Los Angeles Lakers vs. Los Angeles Clippers

Watch if you like: Kobe Bryant missing shots, thunderous dunks, Chris Paul to DeAndre Jordan alley-oops, young studs against in-their-prime superstars, brutal blowouts, watching the last quarter and a half played by scrubs.

Notes From Warriors-Bucks

Last Saturday night, the Warriors’ 24-game winning streak to open the season was ended, on the road, against the Bucks.

It was a spectacular game. I was cheering for history, and I never gave up hope until the Warriors were down eleven with ninety seconds to go. How could I? Golden State’s smothering defense can force turnovers and Steph Curry can rain threes, erasing even a double-digit lead in a minute or two.

The atmosphere at the game was electric. That phrase is overused, but in this case, it’s completely true. It’s only December, but the fans were cheering like it was a Game 7. The Bucks even handed out shirts reading “24-1” on the front.

Greg Monroe was impossible to defend. The Warriors couldn’t go to the so-called Death Lineup (or as Curry calls it, the “Uh-Oh Lineup) thanks to Monroe’s punishing post-up game. He pushed through defenders all-game, throwing in lefty layups and floaters on his way to 28 points on a mere sixteen shots.

Giannis Antetokounmpo was unstoppable as well. Despite taking only 11% of his team’s shots, the Greek Freak was a force all game, compiling eleven points, twelve rebounds, and ten assists for a triple-double.

Even Michael Carter-Williams managed to put his shooting woes behind him, shooting seven out of ten from the field and scoring seventeen points. He played tenacious defense, racking up five steals, resulting in fast-break chances for easy points.

Most impressively for the Bucks was the poor shooting night they inflicted on Curry. The early favorite for MVP shot only ten of twenty-one from the field, including an awful two of eight from three-point range.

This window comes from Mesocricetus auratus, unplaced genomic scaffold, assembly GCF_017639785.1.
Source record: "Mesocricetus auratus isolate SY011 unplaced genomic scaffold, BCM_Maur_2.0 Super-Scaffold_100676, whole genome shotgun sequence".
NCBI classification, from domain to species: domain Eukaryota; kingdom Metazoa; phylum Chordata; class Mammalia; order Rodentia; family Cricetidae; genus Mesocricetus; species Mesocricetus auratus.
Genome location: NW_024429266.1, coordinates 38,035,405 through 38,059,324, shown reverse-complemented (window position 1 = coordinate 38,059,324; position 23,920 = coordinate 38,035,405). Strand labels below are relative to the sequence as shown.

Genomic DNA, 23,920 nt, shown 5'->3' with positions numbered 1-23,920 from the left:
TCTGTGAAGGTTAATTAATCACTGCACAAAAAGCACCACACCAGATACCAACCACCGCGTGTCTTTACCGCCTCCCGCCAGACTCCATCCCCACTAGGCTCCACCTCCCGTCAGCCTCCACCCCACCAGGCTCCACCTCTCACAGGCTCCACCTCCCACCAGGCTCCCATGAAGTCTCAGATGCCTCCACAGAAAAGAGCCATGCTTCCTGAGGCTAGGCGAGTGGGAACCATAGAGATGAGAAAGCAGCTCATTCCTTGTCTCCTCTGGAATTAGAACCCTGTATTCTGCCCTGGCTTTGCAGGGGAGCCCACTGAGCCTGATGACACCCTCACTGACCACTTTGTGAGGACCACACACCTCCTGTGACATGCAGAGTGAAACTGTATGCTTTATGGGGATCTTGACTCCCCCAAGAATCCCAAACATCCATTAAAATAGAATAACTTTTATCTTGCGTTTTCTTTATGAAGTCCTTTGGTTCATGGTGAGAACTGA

This inefficiency was not limited to Curry. The team as a whole only shot 40.9% from the field and 23.1% from three. The Warriors even managed to miss eight free throws.

Some people have decided that Milwaukee has managed to figure out the formula to beating Golden State. Let’s work through that formula together to see one, if it has any basis in fact, and two, if it will work in the playoffs.

First, this game was in Milwaukee. Assuming Golden State earns home-court advantage throughout the playoffs, an opponent will have to win in Oracle Arena to eliminate the Warriors.

Next, this game was a back-to-back for the Warriors, which contributed to their lackadaisical play early on. In the playoffs, there are no back-to-backs.

On top of that, Golden State’s game the night before was a double-overtime game in Boston. The Warriors’ best two players, Curry and Draymond Green, played an exhausting 47 and 50 minutes, respectively. After the draining game against the Celtics, the Warriors flew to Milwaukee, arriving at their hotel at around 3:00 AM.

Finally, Harrison Barnes, the starter at small forward and the fifth member of the Lineup of Death (alongside Curry, Green, Klay Thompson, and Andre Iguodala), sat out his eighth straight game due to a sprained left ankle.

To recap, the formula to beating the Warriors is to play them at home, after they played a double-overtime game the night before and got to their hotel at three in the morning, have one of their starters out with an injury, and force the best shooter in NBA history and his team into an uncharacteristic poor shooting night.

Sounds pretty easy to replicate. The Warriors are doomed.

Will the Sixers Win Before the Warriors Lose?

According to ESPN’s Basketball Power Index, the Warriors are favored in 65 out of their remaining 67 games. The only two games the Warriors are the underdogs in are its road games at San Antonio. That’s it.

The first of those two games is in the middle of March, the Warriors’ 68th game of the season. Now, Golden State will almost certainly lose before then, but the question is: When?